A: For those who don’t know, in Los Angeles, I was told that my look wasn’t right for theatre…actually, twice (Once by a stage manager who was relaying the message from the director and once by a teacher in college). After the one from the theatre company, I drove home feeling devastated. I had already switched majors from music to theatre in college and thought that theatre was supposed to be my new career path but not if I was too “weird looking”. I later saw an ad for John Leguizamo’s play which would eventually become Ghetto Klown (I believe it had another title when I saw it in San Diego and when I saw it again in LA…I also watched the HBO recording of the Broadway production on my parents’ TV over Christmas…I LOVE that show). After seeing his show, I was inspired to write my own plays just like him. I signed up for a playwriting class and began writing some bad plays that I’ll never show anyone. But I fell in love with writing and somewhere (from some distant cloud), my fourth grade teacher was smiling, saying “I told you so”.

Q: Can you tell us more about Black and Brown Theatre?

A: My friend Sam White and I started Black and Brown Theatre in the summer of 2016 to address inequity issues in Detroit area theatre. Though the city of Detroit is 84% Black and is surrounded by two predominately Arab cities and one predominately Latinx city, this data is not reflected on the Detroit area stages which continue to cast almost exclusively white actors in plays written by white playwrights and directed by white directors. Sam and I grew tired of feeling frustrated about it and decided to take action. We started with a showcase and started a database for headshots and resumes of actors of color in the area that we could share with directors and artistic directors in Southeast Michigan. Though some artistic directors have ignored our emails (we expected that), we have seen a direct correlation with actors of color getting hired by other theatre companies because of the database and our showcase. We hope to do more productions in the future, but ultimately, our goal is that all Michigan theatres will hire directors, actors, designers, stage managers, playwrights and all other theatre artists of color and thus Black and Brown Theatre won’t be needed anymore.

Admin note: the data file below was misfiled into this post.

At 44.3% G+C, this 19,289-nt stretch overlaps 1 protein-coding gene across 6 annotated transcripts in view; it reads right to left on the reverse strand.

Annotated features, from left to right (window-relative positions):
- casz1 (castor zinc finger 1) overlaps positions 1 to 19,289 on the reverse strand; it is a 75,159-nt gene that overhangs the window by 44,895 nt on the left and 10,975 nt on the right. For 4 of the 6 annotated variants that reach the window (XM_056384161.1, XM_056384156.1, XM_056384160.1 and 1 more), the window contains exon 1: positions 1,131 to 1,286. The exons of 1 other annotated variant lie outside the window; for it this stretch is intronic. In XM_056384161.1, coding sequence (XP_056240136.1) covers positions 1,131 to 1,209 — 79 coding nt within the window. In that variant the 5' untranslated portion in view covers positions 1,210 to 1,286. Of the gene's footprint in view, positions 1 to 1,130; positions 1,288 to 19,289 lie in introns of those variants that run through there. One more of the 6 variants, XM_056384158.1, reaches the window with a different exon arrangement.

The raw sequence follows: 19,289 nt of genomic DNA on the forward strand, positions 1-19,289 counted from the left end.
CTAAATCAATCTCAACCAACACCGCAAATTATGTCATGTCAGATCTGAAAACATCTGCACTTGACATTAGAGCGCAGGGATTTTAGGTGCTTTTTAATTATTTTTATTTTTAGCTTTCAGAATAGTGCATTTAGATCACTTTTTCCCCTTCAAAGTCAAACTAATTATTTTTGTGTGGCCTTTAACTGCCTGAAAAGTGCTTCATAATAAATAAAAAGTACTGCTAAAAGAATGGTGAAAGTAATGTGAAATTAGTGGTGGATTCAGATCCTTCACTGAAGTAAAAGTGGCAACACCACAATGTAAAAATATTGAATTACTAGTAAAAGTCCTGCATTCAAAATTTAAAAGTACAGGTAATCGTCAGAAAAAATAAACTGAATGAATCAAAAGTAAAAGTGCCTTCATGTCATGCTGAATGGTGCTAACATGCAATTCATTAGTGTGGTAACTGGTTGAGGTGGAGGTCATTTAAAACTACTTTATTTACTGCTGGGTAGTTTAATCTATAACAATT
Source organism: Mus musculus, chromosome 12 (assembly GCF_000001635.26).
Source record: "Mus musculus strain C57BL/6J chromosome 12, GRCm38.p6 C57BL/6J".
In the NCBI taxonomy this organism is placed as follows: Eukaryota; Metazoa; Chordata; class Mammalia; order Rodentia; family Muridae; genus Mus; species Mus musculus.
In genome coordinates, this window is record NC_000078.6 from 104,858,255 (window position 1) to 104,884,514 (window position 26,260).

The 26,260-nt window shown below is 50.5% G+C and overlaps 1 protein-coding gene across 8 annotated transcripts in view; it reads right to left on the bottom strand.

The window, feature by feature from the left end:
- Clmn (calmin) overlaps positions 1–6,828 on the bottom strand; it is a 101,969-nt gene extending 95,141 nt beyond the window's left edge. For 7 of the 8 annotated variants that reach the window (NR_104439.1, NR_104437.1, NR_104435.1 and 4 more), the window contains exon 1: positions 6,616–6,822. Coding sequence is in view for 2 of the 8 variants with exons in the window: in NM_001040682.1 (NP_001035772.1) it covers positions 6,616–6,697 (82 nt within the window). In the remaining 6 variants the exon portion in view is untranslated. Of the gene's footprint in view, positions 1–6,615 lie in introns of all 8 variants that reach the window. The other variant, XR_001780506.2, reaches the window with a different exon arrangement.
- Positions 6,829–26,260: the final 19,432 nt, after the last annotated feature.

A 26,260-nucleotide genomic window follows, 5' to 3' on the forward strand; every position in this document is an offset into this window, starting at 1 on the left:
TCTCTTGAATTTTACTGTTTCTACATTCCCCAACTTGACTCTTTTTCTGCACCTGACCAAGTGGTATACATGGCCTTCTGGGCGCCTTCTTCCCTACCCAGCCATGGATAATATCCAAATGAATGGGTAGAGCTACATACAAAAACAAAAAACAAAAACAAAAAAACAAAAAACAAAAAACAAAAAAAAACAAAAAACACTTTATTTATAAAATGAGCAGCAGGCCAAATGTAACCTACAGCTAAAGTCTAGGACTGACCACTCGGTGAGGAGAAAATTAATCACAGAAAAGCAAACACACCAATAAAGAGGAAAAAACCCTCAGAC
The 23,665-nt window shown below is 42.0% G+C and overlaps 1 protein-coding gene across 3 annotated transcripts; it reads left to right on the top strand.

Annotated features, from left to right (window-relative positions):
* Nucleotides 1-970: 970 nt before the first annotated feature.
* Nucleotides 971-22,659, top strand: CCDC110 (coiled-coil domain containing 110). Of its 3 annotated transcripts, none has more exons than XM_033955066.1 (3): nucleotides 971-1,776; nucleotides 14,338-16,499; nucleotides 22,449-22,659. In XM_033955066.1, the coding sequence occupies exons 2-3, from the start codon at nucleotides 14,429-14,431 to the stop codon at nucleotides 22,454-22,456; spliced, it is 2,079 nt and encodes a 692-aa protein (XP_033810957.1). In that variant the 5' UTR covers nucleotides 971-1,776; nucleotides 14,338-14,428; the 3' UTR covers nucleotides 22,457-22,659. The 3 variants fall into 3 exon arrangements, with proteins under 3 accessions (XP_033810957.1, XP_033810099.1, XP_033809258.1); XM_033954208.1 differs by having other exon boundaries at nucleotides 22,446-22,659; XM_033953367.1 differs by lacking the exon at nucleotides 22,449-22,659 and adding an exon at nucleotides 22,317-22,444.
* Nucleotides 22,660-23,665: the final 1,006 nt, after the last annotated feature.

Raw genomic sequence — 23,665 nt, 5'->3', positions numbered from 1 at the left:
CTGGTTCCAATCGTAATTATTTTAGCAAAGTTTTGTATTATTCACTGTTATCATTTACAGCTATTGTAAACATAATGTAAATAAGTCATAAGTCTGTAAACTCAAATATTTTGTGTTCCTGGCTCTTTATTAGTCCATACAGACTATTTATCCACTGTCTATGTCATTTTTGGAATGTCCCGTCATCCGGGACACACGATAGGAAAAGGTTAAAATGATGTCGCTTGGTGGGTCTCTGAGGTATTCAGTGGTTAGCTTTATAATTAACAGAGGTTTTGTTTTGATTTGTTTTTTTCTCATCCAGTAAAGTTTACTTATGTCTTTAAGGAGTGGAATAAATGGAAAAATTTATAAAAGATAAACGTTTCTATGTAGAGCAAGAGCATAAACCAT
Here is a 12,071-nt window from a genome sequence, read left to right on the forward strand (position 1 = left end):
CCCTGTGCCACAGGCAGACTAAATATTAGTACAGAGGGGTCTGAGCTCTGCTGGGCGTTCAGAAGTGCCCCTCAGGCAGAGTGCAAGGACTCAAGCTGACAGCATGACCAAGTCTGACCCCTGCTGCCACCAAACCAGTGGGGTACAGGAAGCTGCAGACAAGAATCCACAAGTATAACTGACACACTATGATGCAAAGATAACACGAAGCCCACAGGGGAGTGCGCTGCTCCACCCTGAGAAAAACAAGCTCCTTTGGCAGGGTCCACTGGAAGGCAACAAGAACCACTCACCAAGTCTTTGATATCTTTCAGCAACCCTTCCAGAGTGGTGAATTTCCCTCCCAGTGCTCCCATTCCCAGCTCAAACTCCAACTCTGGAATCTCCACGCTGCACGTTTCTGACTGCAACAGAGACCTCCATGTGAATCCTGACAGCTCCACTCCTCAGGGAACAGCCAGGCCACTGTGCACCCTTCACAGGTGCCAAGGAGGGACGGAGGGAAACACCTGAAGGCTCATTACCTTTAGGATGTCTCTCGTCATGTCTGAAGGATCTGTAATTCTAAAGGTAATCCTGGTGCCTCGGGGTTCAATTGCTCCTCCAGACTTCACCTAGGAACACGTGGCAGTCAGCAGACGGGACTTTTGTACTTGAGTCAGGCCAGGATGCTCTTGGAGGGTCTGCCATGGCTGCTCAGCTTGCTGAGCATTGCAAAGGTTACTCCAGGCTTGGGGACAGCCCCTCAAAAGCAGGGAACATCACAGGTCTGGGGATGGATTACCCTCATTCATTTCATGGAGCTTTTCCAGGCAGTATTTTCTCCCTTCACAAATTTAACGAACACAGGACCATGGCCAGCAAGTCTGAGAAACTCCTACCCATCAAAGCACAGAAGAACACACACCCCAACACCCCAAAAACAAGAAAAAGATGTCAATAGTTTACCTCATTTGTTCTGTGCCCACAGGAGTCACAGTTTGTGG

Q: What other projects are you working on?

A: I’m currently working on a play loosely based on a true story about a tranquilized pregnant sea lion who started caring for another sea lion’s baby. It’s called Blood Moon Baby and I have a couple readings coming up. I also have a ten minute play I wrote for a Not My President’s Day festival about Harambe that I want to extend. I don’t know why but animals are becoming my focus as of late (It can’t have anything to do with me finally seeing Zootopia… can it?)

***For more on Swimming While Drowning, see:

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1 Response to FAQs: Swimming While Drowning by Emilio Rodriguez

  1. Pingback: Emilio Rodriguez | 50 Playwrights Project